Despite the strains and stresses the industry endured throughout the pandemic, 2020 remained an undisputedly stunning and robust year for film,
We have assembled a list of 2020s ten most visually awe-inspiring films to light up your home theater.
A challenging task with so many visually exquisite viewing options to choose amongst and one we did not undertake casually. Although several extraordinary canvasses were immediate visual considerations –– Nomadland, directed by Chloe Zhao, Lover’s Rock, directed by Steve McQueen, and Mank, directed by David Fincher, led the rankings of the most exemplary cinematography 2020 had to offer.
We present a list of gracefully exquisite compositions with dazzling depth, gorgeous framing, and unrivaled symmetry. Enjoy the finest films 2020 had to offer.
Such a majority of films were postponed and had their release dates rescheduled. A good portion of 2020 was spent anticipating the upcoming movie from director Chloé Zhao (The Rider, Songs My Brothers Taught Me) and hoping that it wouldn’t be delayed. Nomadland finally appeared! A jaw-droppingly exquisite neo-realist treasure already proclaimed as Best Picture by the National Society of Film Critics and Venice’s Golden Lion. A movie destined to receive more awards season wins.
A story that lackadaisically unfolds amidst disintegrating, crumbling American Midwest towns. Joshua James Richards, a talented cinematographer (who filmed previous works with Zhao), showcases poetically rare vistas, landscapes, and perpetual sunsets—portraying a magic hour America. All while carefully communicating the self-possessed dignity of an ever wandering Fern (Frances McDormand, who is also raking in the awards for her portrayal). As Fern’s friends and family struggle to negotiate with her about her itinerant and vagabond lifestyle, the deeply immersed and profoundly resonant grandeur that has become a signature Zhao trademark holds steady. Nomadland will rove about your heart and entertain your brain for a good long while.
2. Lovers Rock
Intimate like a lover’s gentle caress yet energizing like the most resounding music hall. Lovers Rock, directed by Steve McQueen, may well be the 2020s most immersive and rapturous cinema experience yet, and it’s romantically divine.
Almost entirely set at an early 1980s West London birthday celebration house party. An almost heavenly, gorgeously realized exhibition, itself a delightfully exhilarated review of Black fortune and hardship that takes place throughout the renowned Thatcher era, is simultaneously uplifting while leaving you gasping for your next breath.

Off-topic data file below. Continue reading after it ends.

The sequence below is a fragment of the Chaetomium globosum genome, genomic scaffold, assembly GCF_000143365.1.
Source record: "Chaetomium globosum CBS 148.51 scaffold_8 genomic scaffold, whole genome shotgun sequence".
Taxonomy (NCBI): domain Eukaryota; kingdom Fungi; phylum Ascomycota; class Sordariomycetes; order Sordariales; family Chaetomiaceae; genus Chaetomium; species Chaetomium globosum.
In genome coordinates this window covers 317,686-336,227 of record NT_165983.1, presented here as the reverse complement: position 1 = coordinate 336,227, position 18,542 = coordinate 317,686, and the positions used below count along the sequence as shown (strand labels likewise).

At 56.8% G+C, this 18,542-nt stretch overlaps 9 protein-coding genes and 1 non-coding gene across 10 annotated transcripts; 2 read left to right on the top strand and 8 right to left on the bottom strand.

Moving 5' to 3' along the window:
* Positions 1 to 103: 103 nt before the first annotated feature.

The formalist lilt of Lovers Rock, at times, mimics the full free-spirited flow in Wong Kar wai from the mid-90s (with aristocratic restraint akin to In the Mood for Love and a likewise romantic essence to Chung king Express). Still, this time McQueen is pursuing his inspiration. His ever-ready camera floats about the dance floor as people sway and sing, consuming alcohol and marijuana in ecstatic, almost holy communion.
A film that boasts so many pivotal moments and lengthy lingering scenes that it begins to arouse multi-orgasmic feelings –– Janet Kay’s “Silly Games” along with the acapella celebration it initiates could be among the most significant theatrical moments of the 2020 year.
During times of pandemic quarantine, this satisfying film ultimately became the house party/birthday bash we all wished we could attend and something much more; a sanctuary of continuous harmony amidst ever-changing great strife. Your heart will swell, your eyes leak, your body will sway, and fundamentally, Lovers Rock will let your soul’s spirit fly.
3. First Cow
Contemplative musings on survival and friendship from American filmmaker Kelly Reichardt (Certain Women, Meek’s Cutoff), a brilliantly rendered tale, First Cow, feels quaint but has an immense and intense core.
Following two weary travelers in the 1820s Northwest, one a Chinese immigrant, King-Lu (Orion Lee), and the other, Otis “Cookie” Figowtiz, a bashful cook (John Margaro). The two plot an entrepreneurial scheme that depends on a well-to-do landowner (Toby Jones), or more directly, his most prized dairy cow.
From such a simple conjecture and featuring a supple slow cinema sweep, First Cow unspools with allure and incessant poise. Her filming, aided by superb production designer Anthony Gasparro (a sequel pairing after 2016’s Certain Women) and usual cinematographer Christopher Blauvet, makes for a powerful Americana pastoral setting.